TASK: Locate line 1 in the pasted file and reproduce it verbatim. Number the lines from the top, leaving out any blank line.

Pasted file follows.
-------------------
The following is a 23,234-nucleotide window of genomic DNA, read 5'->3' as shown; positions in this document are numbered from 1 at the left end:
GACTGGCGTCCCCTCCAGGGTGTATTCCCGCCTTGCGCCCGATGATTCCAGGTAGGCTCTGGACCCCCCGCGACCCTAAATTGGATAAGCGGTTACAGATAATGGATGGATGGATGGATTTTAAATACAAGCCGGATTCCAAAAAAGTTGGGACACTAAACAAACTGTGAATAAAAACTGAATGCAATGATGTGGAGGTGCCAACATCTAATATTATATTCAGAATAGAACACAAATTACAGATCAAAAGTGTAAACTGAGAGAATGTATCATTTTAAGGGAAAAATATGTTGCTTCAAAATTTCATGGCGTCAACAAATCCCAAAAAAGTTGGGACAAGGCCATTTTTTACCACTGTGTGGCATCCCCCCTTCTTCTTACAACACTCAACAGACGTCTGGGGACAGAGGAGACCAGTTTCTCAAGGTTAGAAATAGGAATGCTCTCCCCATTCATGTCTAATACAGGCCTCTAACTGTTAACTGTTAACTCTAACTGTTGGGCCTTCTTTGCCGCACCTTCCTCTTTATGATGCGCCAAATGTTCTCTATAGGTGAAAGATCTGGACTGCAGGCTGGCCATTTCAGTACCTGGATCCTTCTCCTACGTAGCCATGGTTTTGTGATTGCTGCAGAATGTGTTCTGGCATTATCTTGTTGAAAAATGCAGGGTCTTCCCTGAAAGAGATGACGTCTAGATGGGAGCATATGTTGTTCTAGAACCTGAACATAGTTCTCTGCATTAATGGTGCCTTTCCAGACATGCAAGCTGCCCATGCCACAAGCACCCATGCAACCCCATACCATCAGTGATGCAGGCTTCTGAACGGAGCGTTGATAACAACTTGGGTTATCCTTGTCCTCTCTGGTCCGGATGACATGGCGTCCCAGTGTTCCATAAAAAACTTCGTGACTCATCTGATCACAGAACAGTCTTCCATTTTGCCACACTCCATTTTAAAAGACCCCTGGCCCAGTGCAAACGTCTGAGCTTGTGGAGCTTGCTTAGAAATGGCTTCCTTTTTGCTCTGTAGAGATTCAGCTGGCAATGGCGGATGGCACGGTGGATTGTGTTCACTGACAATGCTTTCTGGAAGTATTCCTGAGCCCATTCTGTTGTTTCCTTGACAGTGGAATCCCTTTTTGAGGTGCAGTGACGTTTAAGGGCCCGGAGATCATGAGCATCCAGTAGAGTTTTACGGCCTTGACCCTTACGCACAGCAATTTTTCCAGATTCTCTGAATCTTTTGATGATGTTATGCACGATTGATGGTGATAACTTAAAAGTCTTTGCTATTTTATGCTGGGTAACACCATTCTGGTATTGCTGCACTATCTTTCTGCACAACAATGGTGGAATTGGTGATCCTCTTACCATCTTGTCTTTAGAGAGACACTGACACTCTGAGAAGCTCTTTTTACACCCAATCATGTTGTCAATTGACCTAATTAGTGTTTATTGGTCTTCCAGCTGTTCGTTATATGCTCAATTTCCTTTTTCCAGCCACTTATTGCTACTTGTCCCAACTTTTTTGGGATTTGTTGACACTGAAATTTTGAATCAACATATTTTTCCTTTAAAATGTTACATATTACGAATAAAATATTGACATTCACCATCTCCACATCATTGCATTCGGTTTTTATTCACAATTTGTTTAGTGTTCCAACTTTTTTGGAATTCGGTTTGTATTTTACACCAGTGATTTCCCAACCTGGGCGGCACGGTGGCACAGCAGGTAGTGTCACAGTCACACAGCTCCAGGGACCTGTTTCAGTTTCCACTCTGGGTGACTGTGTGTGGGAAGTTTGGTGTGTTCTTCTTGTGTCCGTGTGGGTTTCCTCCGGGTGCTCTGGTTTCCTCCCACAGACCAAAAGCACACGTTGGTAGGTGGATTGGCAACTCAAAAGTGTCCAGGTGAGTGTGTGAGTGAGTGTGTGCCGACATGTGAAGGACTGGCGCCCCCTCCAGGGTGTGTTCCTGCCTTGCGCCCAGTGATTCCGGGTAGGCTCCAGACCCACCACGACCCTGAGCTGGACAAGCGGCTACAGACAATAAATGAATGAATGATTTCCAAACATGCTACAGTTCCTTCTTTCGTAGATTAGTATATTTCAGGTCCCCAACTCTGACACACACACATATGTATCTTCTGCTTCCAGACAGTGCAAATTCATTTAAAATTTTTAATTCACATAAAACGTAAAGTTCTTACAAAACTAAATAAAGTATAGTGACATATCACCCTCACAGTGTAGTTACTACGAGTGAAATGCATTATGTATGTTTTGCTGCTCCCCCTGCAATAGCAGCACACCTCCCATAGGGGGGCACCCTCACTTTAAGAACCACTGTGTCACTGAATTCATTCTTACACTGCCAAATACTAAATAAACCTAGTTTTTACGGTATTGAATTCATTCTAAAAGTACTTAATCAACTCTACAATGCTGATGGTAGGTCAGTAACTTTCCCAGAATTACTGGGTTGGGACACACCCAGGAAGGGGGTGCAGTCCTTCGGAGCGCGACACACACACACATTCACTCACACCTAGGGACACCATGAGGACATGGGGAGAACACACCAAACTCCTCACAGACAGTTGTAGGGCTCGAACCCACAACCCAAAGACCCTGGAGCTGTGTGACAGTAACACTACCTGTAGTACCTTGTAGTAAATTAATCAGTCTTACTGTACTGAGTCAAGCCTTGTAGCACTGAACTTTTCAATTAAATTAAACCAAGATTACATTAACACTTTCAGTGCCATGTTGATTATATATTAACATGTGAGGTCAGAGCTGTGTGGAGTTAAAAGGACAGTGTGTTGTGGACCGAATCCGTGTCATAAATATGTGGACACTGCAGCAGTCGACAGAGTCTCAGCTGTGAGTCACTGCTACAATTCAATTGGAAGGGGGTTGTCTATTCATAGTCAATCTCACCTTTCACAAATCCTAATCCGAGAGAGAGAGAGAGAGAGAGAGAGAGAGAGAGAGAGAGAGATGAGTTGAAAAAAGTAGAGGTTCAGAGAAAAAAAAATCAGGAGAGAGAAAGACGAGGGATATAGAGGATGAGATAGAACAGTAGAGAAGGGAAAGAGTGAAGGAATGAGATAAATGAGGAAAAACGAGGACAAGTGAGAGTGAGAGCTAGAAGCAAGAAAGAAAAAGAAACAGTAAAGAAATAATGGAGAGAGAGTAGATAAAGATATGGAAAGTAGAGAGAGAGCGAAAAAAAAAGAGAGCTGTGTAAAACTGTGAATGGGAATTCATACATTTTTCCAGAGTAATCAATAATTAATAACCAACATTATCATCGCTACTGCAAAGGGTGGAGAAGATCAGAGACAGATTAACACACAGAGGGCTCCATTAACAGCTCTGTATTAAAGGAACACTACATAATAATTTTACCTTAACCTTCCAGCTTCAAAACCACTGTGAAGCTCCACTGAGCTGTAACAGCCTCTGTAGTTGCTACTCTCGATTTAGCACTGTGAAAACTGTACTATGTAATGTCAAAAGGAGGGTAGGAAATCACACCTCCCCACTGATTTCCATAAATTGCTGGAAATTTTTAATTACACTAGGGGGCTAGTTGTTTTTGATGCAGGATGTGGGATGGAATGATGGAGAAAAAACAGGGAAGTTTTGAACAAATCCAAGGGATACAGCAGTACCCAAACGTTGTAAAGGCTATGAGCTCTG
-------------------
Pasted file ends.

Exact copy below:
The following is a 23,234-nucleotide window of genomic DNA, read 5'->3' as shown; positions in this document are numbered from 1 at the left end: